[Image above] Crack initiation and healing in a Cr2AlC MAX phase. SEM images show initiation of cleavage cracks and kinking of ligaments between cracks. The dash-dot-dot lines trace the plastic deformation bands, and the arrow points to the growth and healing of a crack. Credit: Rathod et al., Science Advances (CC BY-NC 4.0)
I have a slow crack growth experiment underway on the windshield of my car. I noticed the crack for the first time the other day, and my plan is to watch it and eventually make an educated guess about when to replace the windshield. My goal, of course, is to replace it before a dramatic failure takes place.
In the context of ceramic materials, “dramatic” failure often means catastrophic failure and can lead to loss of life, limb, or property—bad things that are undoubtably worth preventing.
Because of their unique properties, ceramic materials are suitable for hostile environments, especially when chemical or structural stability at high temperatures are needed. A few examples include gas turbines, jet engines, hypersonics, and nuclear reactors. Nobody can afford the luxury of watching a crack slowly develop in those service situations.
To date, tactics for preventing crack growth mostly involve toughening mechanisms to prevent, delay, or interrupt crack initiation and propagation. But what if a crack could be healed instead? New research from researchers at Texas A&M and Universite Grenoble Alpes in France demonstrated healing of cracks at room temperature through a mechanism that the authors describe as “kinking-induced crystallographic rotation and plastic deformation.”
The material investigated was the MAX phase Cr2AlC single crystal. MAX phases are atomically layered ceramic materials with the general formula Mn+1AXn, where M is a transition metal, A is a metalloid, and X is carbon or nitrogen. The layers are weakly bonded, which leads them to fracture readily.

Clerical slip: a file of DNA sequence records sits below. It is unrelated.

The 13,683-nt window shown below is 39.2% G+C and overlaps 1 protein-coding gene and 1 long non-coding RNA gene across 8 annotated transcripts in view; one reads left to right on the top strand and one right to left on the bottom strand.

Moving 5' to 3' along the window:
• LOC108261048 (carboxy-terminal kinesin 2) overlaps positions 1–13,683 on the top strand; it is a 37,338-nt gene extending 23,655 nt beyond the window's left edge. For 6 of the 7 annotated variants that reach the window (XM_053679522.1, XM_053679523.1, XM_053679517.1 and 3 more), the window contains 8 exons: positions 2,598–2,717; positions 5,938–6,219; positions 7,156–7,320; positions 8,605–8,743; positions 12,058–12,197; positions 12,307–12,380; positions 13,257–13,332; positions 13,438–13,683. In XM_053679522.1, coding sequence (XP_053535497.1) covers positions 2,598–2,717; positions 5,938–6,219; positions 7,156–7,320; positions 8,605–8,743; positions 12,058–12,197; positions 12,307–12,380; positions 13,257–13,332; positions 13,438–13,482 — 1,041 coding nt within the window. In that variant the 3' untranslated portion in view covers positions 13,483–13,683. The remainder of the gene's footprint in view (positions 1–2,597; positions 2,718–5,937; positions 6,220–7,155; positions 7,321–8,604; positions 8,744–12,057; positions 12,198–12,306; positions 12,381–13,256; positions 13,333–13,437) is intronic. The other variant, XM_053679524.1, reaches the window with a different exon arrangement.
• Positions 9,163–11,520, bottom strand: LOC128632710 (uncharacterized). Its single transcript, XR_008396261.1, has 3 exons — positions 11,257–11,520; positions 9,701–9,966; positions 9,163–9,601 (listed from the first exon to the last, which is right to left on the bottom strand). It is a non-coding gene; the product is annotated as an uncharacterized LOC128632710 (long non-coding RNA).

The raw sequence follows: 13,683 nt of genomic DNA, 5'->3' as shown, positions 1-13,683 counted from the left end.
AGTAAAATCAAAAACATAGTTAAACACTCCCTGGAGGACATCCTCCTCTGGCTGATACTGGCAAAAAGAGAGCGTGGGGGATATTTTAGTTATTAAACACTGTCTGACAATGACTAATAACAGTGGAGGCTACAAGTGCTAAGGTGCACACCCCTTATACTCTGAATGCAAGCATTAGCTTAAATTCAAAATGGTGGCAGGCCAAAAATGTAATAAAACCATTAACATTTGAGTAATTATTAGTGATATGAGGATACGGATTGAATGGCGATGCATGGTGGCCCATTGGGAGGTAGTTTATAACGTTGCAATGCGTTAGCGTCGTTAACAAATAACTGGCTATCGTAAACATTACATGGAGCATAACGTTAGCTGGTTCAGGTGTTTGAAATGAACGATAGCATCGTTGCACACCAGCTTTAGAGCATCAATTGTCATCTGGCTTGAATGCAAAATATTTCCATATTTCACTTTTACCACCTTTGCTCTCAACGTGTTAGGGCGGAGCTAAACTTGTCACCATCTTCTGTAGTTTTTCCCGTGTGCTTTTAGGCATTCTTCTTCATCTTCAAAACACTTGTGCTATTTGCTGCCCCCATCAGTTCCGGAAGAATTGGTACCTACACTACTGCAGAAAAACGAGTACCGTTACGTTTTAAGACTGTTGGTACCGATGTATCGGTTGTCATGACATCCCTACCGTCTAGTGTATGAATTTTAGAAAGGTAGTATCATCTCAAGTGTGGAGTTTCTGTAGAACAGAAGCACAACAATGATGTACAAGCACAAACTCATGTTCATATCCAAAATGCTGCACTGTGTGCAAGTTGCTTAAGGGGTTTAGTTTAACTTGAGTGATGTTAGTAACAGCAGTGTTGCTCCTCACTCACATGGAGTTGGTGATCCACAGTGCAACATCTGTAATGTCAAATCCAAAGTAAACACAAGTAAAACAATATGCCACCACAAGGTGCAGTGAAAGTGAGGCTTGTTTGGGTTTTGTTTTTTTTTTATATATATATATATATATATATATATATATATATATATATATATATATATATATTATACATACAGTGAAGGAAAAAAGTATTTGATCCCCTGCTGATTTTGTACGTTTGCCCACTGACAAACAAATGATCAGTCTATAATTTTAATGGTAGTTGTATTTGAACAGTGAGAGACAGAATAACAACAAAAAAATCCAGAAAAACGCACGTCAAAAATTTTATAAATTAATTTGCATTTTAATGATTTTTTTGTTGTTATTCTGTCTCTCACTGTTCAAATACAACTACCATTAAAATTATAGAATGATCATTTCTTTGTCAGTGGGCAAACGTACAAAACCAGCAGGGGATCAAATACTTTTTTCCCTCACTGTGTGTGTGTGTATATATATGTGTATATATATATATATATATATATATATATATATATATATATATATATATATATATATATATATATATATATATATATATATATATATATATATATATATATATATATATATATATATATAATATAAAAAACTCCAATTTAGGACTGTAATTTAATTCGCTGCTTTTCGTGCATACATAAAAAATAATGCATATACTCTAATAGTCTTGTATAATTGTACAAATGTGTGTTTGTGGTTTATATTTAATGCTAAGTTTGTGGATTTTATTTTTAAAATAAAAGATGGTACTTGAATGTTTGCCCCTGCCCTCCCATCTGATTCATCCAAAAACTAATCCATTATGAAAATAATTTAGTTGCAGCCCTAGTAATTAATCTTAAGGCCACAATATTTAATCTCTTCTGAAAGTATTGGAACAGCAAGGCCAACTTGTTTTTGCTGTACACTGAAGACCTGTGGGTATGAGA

Despite the weakly bonded layers, MAX phases have a surprisingly high damage tolerance. Other atomically layered materials such as graphite, mica, and boron nitride are known to have poor damage tolerance and cleave readily long the weakly bonded planes.
In an ACerS Bulletin article in April 2013, Miladin Radovic, professor of materials science and engineering at Texas A&M, and Michel Barsoum, Distinguished Professor at Drexel University, described mechanical properties of MAX phases and the role of dislocations. However, the reason for MAX phases’ high damage tolerance remained a mystery—until the new study.
“What we discovered by testing single-crystal MAX phases that became available only recently is amazing as it shows that cracks in individual MAX phase grains can close and heal, thus contributing to the exceptional damage tolerance of MAX phases,” Radovic says in an email.
In the new study, the researchers conducted in situ indentation tests in an SEM chamber under freestanding and constrained conditions. They applied compression along the <112–0> crystallographic direction, which is a known slip system. The constrained test allowed researchers to mimic the effect of neighboring grains in a polycrystalline material (i.e., constrained lateral deformation).
In the freestanding condition, compression led to Poisson expansion perpendicular to the basal plane and encouraged cleavage crack initiation between the weakly bonded layers. Cracks grew slowly underneath the indenter during loading as ligaments between the cracks buckled and rotated, interrupting crack growth. The buckled areas returned to their original configuration on unloading.
Applying compressive load in a constrained environment eliminated the possibility of Poisson expansion, and cleavage cracks did not propagate readily through the sample. Instead, they appeared to be interrupted by “plastic deformation in bands inclined to the indentation axis,” the authors write.
Continued loading lead to more cracks and more plastic deformation bands. The researchers explain that the plastic deformation bands are actually kink bands, and the reorientation process is effectively a polycrystallization process. On removal from the fixture, no large cracks were detected in the deformed sample.
“This [experiment] suggests that the crack closure is not elastic, but the cracks are physically healed during loading; otherwise, relaxation of the compressive stress that built up normal to the basal planes would have caused further crack opening upon unloading,” the researchers write.
Coauthor and Texas A&M associate professor Ankit Srivastava notes that this discovery may extend beyond MAX phases.
“Kinking is not unique to MAX phases and has been observed in a variety of other atomically layered ceramic materials, and thus, it is reasonable to assume that the damage tolerance of many of these ceramics may also be enhanced by carefully designing microstructures to promote extensive kinking and crack healing,” he says in an email.
The authors note the need for further research to discover how universally this phenomenon applies to MAX phases, of which there are about 155 known compositions.
The open-access paper, published in Science Advances, is “Room temperature crack-healing in an atomically layered ternary carbide” (DOI: 10.1126/sciadv.abg2549).